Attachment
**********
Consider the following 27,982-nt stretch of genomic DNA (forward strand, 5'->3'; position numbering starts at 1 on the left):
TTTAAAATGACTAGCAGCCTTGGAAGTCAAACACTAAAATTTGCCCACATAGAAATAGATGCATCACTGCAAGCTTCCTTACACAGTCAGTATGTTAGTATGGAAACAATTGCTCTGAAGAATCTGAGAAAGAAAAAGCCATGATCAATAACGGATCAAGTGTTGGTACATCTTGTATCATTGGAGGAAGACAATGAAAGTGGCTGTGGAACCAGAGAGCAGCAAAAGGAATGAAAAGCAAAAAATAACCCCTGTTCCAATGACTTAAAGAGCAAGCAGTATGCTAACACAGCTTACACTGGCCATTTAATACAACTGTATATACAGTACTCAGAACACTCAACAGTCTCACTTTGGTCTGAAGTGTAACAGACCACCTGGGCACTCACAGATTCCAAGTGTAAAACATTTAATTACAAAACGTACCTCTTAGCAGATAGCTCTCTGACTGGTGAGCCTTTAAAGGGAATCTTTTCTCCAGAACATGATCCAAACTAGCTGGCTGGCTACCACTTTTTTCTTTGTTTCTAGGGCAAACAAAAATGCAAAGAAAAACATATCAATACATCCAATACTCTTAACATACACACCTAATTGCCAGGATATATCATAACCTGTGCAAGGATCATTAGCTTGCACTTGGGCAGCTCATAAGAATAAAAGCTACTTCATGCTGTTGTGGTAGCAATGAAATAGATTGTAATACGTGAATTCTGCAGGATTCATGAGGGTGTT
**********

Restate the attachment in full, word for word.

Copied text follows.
Consider the following 27,982-nt stretch of genomic DNA (forward strand, 5'->3'; position numbering starts at 1 on the left):
TTTAAAATGACTAGCAGCCTTGGAAGTCAAACACTAAAATTTGCCCACATAGAAATAGATGCATCACTGCAAGCTTCCTTACACAGTCAGTATGTTAGTATGGAAACAATTGCTCTGAAGAATCTGAGAAAGAAAAAGCCATGATCAATAACGGATCAAGTGTTGGTACATCTTGTATCATTGGAGGAAGACAATGAAAGTGGCTGTGGAACCAGAGAGCAGCAAAAGGAATGAAAAGCAAAAAATAACCCCTGTTCCAATGACTTAAAGAGCAAGCAGTATGCTAACACAGCTTACACTGGCCATTTAATACAACTGTATATACAGTACTCAGAACACTCAACAGTCTCACTTTGGTCTGAAGTGTAACAGACCACCTGGGCACTCACAGATTCCAAGTGTAAAACATTTAATTACAAAACGTACCTCTTAGCAGATAGCTCTCTGACTGGTGAGCCTTTAAAGGGAATCTTTTCTCCAGAACATGATCCAAACTAGCTGGCTGGCTACCACTTTTTTCTTTGTTTCTAGGGCAAACAAAAATGCAAAGAAAAACATATCAATACATCCAATACTCTTAACATACACACCTAATTGCCAGGATATATCATAACCTGTGCAAGGATCATTAGCTTGCACTTGGGCAGCTCATAAGAATAAAAGCTACTTCATGCTGTTGTGGTAGCAATGAAATAGATTGTAATACGTGAATTCTGCAGGATTCATGAGGGTGTT